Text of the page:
Bill recalls the infamous winter of 1947 when snow gathered “20-foot high” and makeshift sledges were created from the red shale that was dumped from the aluminium works. Occasionally he would get a lift up the hill in one the trucks.

“I thought it was wonderful,” he says. “We were in the fresh air and surrounded by trees. It was a nice place to be brought up.”

William Black’s Burntisland poem, which mentions Binnend.

In 1950, the family moved to Colinswell Road in Burntisland.

“The aluminium company would have said to my father that the village was closing down so offered him housing in the town,” William says. “It’s progress, I guess.

“I recall that last day being in the back of a Frontier van and looking back at the village as we went down the road. It was really sad to leave.”

Bill stayed in Burntisland as he forged a career at Aggreko in Dumbarton. In 1989 he relocated to Melbourne in Australia to help the company expand.

Three years ago he returned to Fife and now lives in Kinghorn.

Bill at Binnend.

“I go up to The Binn all the time for my walks and to look at the wildlife,” he says. “When I play golf at Burntisland twice a week it is also in front of me, which is comforting.

“It is now buried, with a fence around it. You would not know there had been the village there.

“I’m proud to say I come from Binn village. When I tell people I lived there they often look surprised and shocked. It’s a unique place.”

‘We had to walk around with a torch when it was dark’

While the Black family lived in The Binn the permanent population was on the decline but many of the houses found a new role as holiday homes.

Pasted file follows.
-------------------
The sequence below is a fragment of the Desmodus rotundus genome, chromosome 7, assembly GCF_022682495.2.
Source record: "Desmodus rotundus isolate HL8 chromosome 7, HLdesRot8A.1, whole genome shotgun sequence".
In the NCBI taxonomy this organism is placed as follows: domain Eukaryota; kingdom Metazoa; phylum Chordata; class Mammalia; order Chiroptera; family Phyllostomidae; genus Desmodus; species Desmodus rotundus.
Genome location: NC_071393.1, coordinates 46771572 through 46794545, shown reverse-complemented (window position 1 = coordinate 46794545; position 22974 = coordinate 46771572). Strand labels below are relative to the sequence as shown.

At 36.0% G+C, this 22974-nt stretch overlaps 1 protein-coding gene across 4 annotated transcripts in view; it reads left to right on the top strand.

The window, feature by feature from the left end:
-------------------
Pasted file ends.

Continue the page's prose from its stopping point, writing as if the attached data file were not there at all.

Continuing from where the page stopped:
Basic they might have been, but visitors from the cities loved the fresh air and
freedom. The large number of Binn village postcards from that time are now invaluable as a permanent historical record of a lost village.

“Because my father came from Dalkeith and mum from Edinburgh all the relatives came here for holidays. They thought it was lovely,” says Margaret Frew.

“My mum was one of seven sisters so we had lots of visitors. On a clear day my dad could look through his telescope and tell the time on the clock of the Balmoral Hotel in Edinburgh.

“There was no street lighting on The Binn so we had to walk around with a torch when it was dark.”

Margaret returns to Binnend.

When Margaret visited Binnend in May 2021 – around 40 years since she was last there – she saw the village had been sealed off and become a no-entry zone.

“It was a wee bit disappointing not to be able to see exactly where our home was,” she says. “But it was lovely to come back.”

Dad ‘could see’ German pilot

German air forces targeted the aluminium works during World War Two.

On one occasion, sometime between 1943 and 1945, a plane was said to have missed the works and dropped bombs on a field near Cowdenbeath Road.

“My dad told me that he was walking me in a pram when a plane came zooming over,” says Bill. “He says he could actually see the pilot just before he dropped the bombs.”

The craters on the field were said to be a local landmark for many years.

‘You certainly had to be tough to live up there’

“It was a great place for children but not so good for adults” is how Peter MacGillivray sums up living in Binnend.

Peter, now 86, lived in the village with his father Peter and mother Betty for the first 15 years of his life.

In this time he was also joined there by three younger sisters.

Peter MacGillivray.

“It was primitive to say the least,” says Peter. “The outside toilet was a dry toilet that had no water in it.

“It was like a bucket that you had to empty in a midden and then disinfect it.

“There was one bedroom and living room, which included a Primus stove to cook food.

“It must have been terrible for women to cook on it and to wash anything you had to go to a separate building.

“The food had to be brought up from Burntisland, which meant walking up and down a hill for a mile. Rationing was also an issue.

“There was only one phone in the village, which was in Mr and Mrs McLaren’s home so you had to go to them if you needed to call a doctor.